This course provides a critical examination of the relationship between migration and identity. Beginning with the “transnational turn,” which compelled researchers to reconsider their approaches to a wide range of topics related to migration, including ethnicity (going beyond the “ethnic lens”) and nationalism (moving beyond methodological nationalism), we will explore the various forms of migration and their effects on identity. We will discuss the processes of categorization of “migrants,” “guest workers,” “refugees,” and “expats,” and examine how these categories are constructed by researchers and in politics. We will also consider the implications of these categorizations for agency and power in the context of migration. This will encompass a discussion of issues related to citizenship and the challenges faced by migrants regarding their legal status and access to rights.

We will explore potential tensions between external categorizations and self-identification and, in the process, delve into the question of belonging. This exploration will involve an examination of concepts such as “diaspora,” or “hybridity,” We will adopt a critical approach to identity research, recognizing the limitations of essentialist approaches and emphasizing the need to explore the complexities of identity formation and transformation in the context of migration. Additionally, we will examine the methodological challenges of transnational migration research and stress the importance of reflecting on one's own positionality as a researcher within the process of analysis. We will also delve into the role of power dynamics, biases, and ethical considerations in research both with and on migrants. This examination will encompass the challenges and opportunities of reflexive research and how it can help address the limitations of traditional migration research.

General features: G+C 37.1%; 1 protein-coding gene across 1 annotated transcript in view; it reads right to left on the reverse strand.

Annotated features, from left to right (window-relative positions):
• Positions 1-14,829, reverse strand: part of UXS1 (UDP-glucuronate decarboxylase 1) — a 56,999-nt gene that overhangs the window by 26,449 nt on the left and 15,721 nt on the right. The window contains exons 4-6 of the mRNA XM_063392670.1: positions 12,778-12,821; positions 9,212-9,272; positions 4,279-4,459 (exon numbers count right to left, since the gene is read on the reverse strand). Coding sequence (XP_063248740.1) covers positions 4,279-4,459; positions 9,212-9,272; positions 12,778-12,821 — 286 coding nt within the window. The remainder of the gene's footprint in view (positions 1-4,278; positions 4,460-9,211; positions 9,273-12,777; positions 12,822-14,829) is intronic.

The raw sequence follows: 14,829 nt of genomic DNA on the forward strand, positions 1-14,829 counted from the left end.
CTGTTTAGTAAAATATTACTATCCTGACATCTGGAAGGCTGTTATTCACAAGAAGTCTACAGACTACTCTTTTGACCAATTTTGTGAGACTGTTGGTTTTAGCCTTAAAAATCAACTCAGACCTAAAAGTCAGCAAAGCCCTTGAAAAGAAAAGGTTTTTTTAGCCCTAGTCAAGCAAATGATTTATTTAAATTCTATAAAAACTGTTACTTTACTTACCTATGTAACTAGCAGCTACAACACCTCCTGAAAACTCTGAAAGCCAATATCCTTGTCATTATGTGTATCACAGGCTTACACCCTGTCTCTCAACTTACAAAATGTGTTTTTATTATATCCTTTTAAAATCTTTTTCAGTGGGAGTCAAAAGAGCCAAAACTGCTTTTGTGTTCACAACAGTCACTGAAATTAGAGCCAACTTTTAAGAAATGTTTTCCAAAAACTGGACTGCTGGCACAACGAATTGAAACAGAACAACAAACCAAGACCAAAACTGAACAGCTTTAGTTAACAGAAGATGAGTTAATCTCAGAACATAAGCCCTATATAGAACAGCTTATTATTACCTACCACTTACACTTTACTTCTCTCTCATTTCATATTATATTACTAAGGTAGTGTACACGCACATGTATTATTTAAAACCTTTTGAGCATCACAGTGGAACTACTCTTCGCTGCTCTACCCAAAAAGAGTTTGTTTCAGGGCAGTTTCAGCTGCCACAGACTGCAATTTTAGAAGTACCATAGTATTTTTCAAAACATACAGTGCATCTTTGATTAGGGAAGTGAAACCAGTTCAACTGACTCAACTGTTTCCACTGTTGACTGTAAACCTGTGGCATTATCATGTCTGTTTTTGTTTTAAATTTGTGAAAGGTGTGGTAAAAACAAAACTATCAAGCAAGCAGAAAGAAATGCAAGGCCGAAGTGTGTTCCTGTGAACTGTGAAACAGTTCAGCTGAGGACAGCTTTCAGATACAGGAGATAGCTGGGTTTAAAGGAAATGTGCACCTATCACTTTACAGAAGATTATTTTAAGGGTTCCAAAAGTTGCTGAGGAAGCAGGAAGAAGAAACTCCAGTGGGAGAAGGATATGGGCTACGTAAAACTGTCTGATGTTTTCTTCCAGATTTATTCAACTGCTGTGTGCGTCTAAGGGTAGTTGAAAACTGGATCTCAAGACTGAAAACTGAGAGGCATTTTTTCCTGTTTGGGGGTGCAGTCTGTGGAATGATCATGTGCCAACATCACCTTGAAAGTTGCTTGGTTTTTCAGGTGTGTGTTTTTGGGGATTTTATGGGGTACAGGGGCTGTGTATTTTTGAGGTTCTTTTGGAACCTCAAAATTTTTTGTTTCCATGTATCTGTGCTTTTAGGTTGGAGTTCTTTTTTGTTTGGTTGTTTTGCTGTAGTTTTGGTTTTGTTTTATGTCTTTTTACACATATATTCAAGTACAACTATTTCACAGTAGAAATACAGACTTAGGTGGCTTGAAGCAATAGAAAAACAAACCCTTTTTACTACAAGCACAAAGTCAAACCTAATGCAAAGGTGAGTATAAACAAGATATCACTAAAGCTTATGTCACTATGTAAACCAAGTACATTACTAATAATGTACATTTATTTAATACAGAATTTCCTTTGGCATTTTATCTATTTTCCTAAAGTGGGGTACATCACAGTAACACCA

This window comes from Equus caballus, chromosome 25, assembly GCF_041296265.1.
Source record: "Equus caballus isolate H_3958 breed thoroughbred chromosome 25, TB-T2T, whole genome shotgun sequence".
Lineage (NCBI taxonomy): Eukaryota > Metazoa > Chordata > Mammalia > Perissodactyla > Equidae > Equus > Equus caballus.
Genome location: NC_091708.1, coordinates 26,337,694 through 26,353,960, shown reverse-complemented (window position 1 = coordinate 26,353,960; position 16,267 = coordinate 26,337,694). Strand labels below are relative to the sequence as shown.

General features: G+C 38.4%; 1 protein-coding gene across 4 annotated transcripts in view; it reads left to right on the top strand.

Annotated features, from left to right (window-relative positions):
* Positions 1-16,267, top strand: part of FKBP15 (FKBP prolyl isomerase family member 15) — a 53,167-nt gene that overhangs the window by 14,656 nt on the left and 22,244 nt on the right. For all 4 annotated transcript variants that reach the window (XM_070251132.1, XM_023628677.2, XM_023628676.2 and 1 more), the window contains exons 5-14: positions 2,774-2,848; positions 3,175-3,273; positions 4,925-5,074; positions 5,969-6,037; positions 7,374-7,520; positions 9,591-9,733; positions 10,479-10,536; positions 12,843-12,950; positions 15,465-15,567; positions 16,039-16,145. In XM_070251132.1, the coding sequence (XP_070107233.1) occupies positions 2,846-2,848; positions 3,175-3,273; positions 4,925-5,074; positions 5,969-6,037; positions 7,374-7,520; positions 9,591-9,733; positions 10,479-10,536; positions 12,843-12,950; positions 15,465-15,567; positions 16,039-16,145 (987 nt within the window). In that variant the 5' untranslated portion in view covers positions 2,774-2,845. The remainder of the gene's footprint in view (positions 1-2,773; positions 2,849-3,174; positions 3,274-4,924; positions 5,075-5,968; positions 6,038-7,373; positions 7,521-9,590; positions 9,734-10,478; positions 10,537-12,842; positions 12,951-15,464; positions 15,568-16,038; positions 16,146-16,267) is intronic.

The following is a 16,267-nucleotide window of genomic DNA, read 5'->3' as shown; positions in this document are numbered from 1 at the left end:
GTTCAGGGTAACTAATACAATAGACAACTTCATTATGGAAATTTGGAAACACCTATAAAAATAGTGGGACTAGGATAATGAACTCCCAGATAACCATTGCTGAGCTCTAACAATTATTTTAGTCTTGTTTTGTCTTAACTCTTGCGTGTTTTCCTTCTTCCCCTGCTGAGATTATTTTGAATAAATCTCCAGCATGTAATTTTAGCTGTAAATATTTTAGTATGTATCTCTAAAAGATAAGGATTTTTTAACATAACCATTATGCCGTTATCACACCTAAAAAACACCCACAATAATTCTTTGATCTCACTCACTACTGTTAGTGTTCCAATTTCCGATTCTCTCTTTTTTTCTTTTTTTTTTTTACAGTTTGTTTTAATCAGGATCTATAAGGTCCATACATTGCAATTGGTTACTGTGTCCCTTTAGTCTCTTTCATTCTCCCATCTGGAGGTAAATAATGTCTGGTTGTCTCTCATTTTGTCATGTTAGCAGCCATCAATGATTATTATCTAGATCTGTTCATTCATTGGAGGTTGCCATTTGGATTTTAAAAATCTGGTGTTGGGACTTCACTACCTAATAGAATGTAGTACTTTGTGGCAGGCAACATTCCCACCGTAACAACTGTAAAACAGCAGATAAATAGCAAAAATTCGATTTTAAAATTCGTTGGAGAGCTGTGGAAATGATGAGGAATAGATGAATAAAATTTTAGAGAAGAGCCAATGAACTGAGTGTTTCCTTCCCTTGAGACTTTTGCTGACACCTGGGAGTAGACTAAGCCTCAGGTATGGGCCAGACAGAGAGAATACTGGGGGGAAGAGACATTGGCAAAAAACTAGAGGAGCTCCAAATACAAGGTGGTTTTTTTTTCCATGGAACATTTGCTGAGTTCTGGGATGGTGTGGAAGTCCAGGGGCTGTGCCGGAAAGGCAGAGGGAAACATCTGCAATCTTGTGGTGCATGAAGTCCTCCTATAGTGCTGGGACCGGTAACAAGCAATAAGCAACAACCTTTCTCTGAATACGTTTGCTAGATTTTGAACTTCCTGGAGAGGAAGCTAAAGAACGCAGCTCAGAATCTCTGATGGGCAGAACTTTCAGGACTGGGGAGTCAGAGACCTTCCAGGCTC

Overall, this course provides students with a comprehensive understanding of migration and identity, equipping them with the skills and tools to engage with these complex and pressing issues in contemporary society.